Las despedidas son muy difíciles para mí. Bueno, ¿cómo puedo decirlo más fuerte? Yo siento mucha aprehensión del último abrazo ante que un gran amigo se va de mi vida. Sí, habrá lágrimas, probablemente muchas que nadie puede ver. Yo pienso y me preocupo mucho ante la separación. Años después todavía me desanima pensar en los amigos por despedir. Soy extrovertida y siento la necesidad de las personas por la energía y ánimo que traen a mi vida. Tengo conexiones muy profundas con mis amigos. Porque de eso, la separación de ellos es más difícil para mí en fin. Si mis amigos se van (o yo me voy) ¿seguirá nuestra amistad? ¿Encontrarán problemas que no voy a saber, que no voy a ser capaz de entender, o con que pudiera ayudar? ¿Seguirán en su relación con Dios? ¿Habrá alguien que va a tomar mi papel con ellos o viceversa?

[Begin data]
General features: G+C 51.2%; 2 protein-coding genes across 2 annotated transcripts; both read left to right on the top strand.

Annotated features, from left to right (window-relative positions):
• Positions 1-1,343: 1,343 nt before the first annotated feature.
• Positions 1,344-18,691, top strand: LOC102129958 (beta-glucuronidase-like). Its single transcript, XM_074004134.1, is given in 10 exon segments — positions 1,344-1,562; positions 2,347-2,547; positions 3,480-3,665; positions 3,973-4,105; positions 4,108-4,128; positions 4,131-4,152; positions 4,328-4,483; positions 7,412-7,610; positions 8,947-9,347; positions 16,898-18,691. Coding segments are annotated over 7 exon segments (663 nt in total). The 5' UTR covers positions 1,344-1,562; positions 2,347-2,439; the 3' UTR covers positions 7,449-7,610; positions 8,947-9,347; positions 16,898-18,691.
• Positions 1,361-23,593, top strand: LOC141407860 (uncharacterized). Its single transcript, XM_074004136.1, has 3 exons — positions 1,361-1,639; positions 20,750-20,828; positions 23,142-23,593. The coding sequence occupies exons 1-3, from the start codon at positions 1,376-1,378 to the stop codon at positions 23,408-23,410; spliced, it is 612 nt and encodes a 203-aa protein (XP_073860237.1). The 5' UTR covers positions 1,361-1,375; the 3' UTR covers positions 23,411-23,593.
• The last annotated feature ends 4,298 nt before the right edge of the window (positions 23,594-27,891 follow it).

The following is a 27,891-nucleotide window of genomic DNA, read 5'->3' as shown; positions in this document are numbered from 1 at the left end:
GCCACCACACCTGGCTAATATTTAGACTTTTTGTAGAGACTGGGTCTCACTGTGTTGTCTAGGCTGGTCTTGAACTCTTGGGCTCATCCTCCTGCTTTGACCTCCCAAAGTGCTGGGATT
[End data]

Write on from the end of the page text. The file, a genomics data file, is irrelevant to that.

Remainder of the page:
Otro característico de mí: me encanta la ciencia de idiomas. Me gustan las diferencias pequeñas entre palabras. Me fascinan los orígenes de palabras y como la cultura ha cultivado el idioma. Yo disfruto disecar el inglés e investigar las raíces de palabras e imaginar cómo nacían las frases. Ahora, que estoy más cómoda en el idioma, estoy empezando a hacer lo mismo con el español. Recientemente, descubrí algo que me ha animado tanto. La palabra “adiós”. Ya les dije que las despedidas son muy difíciles, pero me doy cuenta que para decir “adiós” es diferente. La palabra “adiós” puede ser divido en “a dios”. Yo busqué en un diccionario y confirmé mi idea. “Adiós” es de “a dios vos acomiendo” (a dios te encomiendo). ¡Qué hermoso! Cuando se dice “adiós” a alguien es una declaración que se está encargando a su amigo a Dios. Que libertad que podemos dejar nuestros amigos al bondadoso Dios quien puede cuidarlos de todo. Claro que las palabras que decimos no importan, si el sentido en que las damos es el contrario. Pero, a veces, las palabras tienen la potencia de convertir nuestros pensamientos. Estoy agradecida que ésta vez, no voy a decir “good bye”, pero “adiós” y mientras tanto voy a darme un recordatorio que Dios esta guardándolos.